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Latest update : 2008-06-19

The decision of the California Supreme Court to allow homosexuals to be married has created a new market which could prove lucrative in the years to come. (Report: G. and B. Fenwick)

The city of West Hollywood and its businesses welcomed the legalisation of gay marriage as a blessing. Thousands of extra visitors are expected to descend on this emblematic gay destination.


With close to 100 000 couples in the entire state, wedding professionals like Michael Willms the director of Entertainment Design Events are seeing their market suddenly expand: “I think we’re just in the beginning stages of what’s going to be a great economic opportunity but I think it’s the bleeding edge, not even the cutting edge, of this venture.”


Glenn and Paul were amongst the first to contact Michael. Glenn is a screenwriter and Paul is an artistic director for Disney. They have been together for thirteen years. On the very night of the California Supreme Court decision they decided that the time was right for them. In October they will become husband and husband but not without a big ceremony.


While sitting next to Paul Felix, his future husband, Glenn Camhi explains: “For those couples who can afford it, people who have been waiting a long time to get married are probably splurging a little bit more than they might have otherwise. I know that we are going a little further than we might have but we’ve been waiting for thirteen years!”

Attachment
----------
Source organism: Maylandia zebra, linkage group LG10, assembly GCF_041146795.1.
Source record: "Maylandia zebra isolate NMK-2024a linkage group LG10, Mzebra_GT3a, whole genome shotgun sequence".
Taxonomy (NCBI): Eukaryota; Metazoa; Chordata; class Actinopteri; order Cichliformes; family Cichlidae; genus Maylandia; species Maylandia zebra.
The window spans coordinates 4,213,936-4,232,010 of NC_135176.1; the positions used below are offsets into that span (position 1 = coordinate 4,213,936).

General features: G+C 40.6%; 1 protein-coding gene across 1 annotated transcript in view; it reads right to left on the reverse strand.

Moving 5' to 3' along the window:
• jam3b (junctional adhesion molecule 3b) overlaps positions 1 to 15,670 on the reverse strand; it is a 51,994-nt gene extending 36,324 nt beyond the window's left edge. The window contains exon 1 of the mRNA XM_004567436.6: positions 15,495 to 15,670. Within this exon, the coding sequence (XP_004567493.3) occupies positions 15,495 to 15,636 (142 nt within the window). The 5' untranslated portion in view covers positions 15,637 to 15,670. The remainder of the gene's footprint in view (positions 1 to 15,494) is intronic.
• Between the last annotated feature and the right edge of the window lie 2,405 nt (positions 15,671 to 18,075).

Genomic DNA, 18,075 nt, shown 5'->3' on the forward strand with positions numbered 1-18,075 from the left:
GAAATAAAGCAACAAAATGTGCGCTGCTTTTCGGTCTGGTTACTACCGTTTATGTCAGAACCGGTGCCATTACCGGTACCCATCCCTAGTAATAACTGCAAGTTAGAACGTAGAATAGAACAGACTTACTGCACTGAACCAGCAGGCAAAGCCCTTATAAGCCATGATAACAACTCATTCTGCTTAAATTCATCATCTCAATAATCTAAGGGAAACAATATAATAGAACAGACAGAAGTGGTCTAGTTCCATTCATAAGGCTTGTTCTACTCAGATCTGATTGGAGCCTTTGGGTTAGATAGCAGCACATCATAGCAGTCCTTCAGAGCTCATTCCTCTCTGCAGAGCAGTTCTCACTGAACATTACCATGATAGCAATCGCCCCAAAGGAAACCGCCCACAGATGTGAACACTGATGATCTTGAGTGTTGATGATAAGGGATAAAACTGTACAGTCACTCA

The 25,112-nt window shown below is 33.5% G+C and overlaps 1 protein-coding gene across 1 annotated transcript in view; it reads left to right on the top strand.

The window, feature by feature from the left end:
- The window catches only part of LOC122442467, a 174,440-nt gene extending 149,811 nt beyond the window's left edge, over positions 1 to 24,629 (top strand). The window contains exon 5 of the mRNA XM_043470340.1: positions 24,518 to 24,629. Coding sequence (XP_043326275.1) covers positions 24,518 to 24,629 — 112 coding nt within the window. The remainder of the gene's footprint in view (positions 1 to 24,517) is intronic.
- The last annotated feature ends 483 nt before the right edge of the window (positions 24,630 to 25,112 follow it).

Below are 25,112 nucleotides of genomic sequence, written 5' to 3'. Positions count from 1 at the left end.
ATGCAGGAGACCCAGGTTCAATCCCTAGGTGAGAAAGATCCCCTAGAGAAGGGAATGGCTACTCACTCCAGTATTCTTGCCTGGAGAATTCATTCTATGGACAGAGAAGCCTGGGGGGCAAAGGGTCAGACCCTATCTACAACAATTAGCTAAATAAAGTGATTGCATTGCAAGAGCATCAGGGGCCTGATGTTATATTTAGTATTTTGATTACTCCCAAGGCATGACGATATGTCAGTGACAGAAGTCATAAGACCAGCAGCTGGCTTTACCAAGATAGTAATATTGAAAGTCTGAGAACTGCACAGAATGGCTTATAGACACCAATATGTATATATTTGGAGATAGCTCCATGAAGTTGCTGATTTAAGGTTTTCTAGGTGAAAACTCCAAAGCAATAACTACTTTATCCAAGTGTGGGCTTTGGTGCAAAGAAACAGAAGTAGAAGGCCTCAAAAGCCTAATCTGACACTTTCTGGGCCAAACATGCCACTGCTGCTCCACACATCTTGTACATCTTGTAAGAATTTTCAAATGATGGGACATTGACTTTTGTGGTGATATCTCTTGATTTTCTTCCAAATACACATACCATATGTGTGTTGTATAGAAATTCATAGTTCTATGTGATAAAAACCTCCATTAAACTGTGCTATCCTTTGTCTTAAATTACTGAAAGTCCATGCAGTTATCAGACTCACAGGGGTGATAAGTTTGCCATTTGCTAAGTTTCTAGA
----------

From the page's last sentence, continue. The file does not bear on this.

As for the overall financial repercussions of these upcoming nuptials, with the average wedding in LA at 30 000 dollars Professor Badgett puts the number at 250 million dollars over the next 6 months, based on recent events. The Research Director at Williams Institute recalls: “In 2004 when San Francisco had one month when the mayor let gay couples get married, couples came from 46 different states and several countries, just in a month. So we think it’s very likely that there will be a big flood of couples.”


As soon as the courts’ decision turned public the phone began ringing at the Cake and Arts Bakery in the heart of West Hollywood. At the other end of the line were customers who often faced the scepticism of other Californians, as Tom Rosa, the owner of Cake and Arts Bakery remembers:  “The day after the ruling while I was taking an order for two men a woman called me and she was in tears. She said ‘we live two hours away in LancasterCalifornia’ which is a rural area outside of Los Angeles and she said that she had gone to three bakeries and been turned down by all of them. She said ‘we have had a business in Lancaster for the past 19 years and we still can’t get our cake made!”


During the elections in November Californians will have to ratify or overturn the courts decision. Until then numerous same sex couples, some of them from other states, will come to the Golden State to exchange their vows with varying budgets... nonetheless breathing fresh air into a strained local economy.

Date created : 2008-06-11